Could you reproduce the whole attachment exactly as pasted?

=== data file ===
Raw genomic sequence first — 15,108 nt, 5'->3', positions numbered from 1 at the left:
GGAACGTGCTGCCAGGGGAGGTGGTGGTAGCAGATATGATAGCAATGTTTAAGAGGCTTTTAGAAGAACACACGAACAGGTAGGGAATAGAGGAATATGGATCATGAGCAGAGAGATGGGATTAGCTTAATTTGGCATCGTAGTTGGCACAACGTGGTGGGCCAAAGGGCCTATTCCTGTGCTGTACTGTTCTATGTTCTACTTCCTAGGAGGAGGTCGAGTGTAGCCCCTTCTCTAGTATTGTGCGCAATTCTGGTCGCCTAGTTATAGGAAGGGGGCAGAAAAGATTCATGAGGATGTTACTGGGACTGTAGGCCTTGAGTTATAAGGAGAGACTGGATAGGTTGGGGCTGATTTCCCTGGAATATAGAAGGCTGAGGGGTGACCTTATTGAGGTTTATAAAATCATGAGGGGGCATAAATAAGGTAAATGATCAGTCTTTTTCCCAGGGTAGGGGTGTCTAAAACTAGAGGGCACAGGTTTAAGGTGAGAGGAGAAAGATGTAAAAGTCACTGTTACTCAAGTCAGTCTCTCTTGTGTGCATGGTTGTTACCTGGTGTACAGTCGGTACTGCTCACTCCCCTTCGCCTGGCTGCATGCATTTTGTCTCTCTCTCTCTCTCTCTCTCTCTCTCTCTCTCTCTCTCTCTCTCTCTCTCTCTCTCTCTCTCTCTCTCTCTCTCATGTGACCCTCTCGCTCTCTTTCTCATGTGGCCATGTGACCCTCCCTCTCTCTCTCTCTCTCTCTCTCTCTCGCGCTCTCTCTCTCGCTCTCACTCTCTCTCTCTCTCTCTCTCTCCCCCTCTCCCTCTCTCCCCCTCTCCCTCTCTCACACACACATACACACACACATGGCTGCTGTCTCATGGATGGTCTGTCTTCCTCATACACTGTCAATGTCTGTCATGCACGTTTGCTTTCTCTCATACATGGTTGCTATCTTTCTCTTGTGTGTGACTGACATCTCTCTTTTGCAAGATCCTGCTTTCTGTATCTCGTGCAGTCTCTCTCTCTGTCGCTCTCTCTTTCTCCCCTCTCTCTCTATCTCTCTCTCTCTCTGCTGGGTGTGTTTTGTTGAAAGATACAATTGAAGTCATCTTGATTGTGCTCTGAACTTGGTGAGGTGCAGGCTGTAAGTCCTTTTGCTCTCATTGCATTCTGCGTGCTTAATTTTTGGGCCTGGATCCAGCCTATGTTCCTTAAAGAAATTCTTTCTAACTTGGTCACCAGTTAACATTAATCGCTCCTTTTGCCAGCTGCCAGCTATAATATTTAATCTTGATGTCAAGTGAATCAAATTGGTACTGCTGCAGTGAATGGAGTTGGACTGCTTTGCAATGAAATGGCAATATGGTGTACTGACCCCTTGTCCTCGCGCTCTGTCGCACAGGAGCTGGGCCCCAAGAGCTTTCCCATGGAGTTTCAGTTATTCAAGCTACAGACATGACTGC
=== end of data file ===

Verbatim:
Raw genomic sequence first — 15,108 nt, 5'->3', positions numbered from 1 at the left:
GGAACGTGCTGCCAGGGGAGGTGGTGGTAGCAGATATGATAGCAATGTTTAAGAGGCTTTTAGAAGAACACACGAACAGGTAGGGAATAGAGGAATATGGATCATGAGCAGAGAGATGGGATTAGCTTAATTTGGCATCGTAGTTGGCACAACGTGGTGGGCCAAAGGGCCTATTCCTGTGCTGTACTGTTCTATGTTCTACTTCCTAGGAGGAGGTCGAGTGTAGCCCCTTCTCTAGTATTGTGCGCAATTCTGGTCGCCTAGTTATAGGAAGGGGGCAGAAAAGATTCATGAGGATGTTACTGGGACTGTAGGCCTTGAGTTATAAGGAGAGACTGGATAGGTTGGGGCTGATTTCCCTGGAATATAGAAGGCTGAGGGGTGACCTTATTGAGGTTTATAAAATCATGAGGGGGCATAAATAAGGTAAATGATCAGTCTTTTTCCCAGGGTAGGGGTGTCTAAAACTAGAGGGCACAGGTTTAAGGTGAGAGGAGAAAGATGTAAAAGTCACTGTTACTCAAGTCAGTCTCTCTTGTGTGCATGGTTGTTACCTGGTGTACAGTCGGTACTGCTCACTCCCCTTCGCCTGGCTGCATGCATTTTGTCTCTCTCTCTCTCTCTCTCTCTCTCTCTCTCTCTCTCTCTCTCTCTCTCTCTCTCTCTCTCTCTCTCTCTCTCTCATGTGACCCTCTCGCTCTCTTTCTCATGTGGCCATGTGACCCTCCCTCTCTCTCTCTCTCTCTCTCTCTCTCGCGCTCTCTCTCTCGCTCTCACTCTCTCTCTCTCTCTCTCTCTCCCCCTCTCCCTCTCTCCCCCTCTCCCTCTCTCACACACACATACACACACACATGGCTGCTGTCTCATGGATGGTCTGTCTTCCTCATACACTGTCAATGTCTGTCATGCACGTTTGCTTTCTCTCATACATGGTTGCTATCTTTCTCTTGTGTGTGACTGACATCTCTCTTTTGCAAGATCCTGCTTTCTGTATCTCGTGCAGTCTCTCTCTCTGTCGCTCTCTCTTTCTCCCCTCTCTCTCTATCTCTCTCTCTCTCTGCTGGGTGTGTTTTGTTGAAAGATACAATTGAAGTCATCTTGATTGTGCTCTGAACTTGGTGAGGTGCAGGCTGTAAGTCCTTTTGCTCTCATTGCATTCTGCGTGCTTAATTTTTGGGCCTGGATCCAGCCTATGTTCCTTAAAGAAATTCTTTCTAACTTGGTCACCAGTTAACATTAATCGCTCCTTTTGCCAGCTGCCAGCTATAATATTTAATCTTGATGTCAAGTGAATCAAATTGGTACTGCTGCAGTGAATGGAGTTGGACTGCTTTGCAATGAAATGGCAATATGGTGTACTGACCCCTTGTCCTCGCGCTCTGTCGCACAGGAGCTGGGCCCCAAGAGCTTTCCCATGGAGTTTCAGTTATTCAAGCTACAGACATGACTGC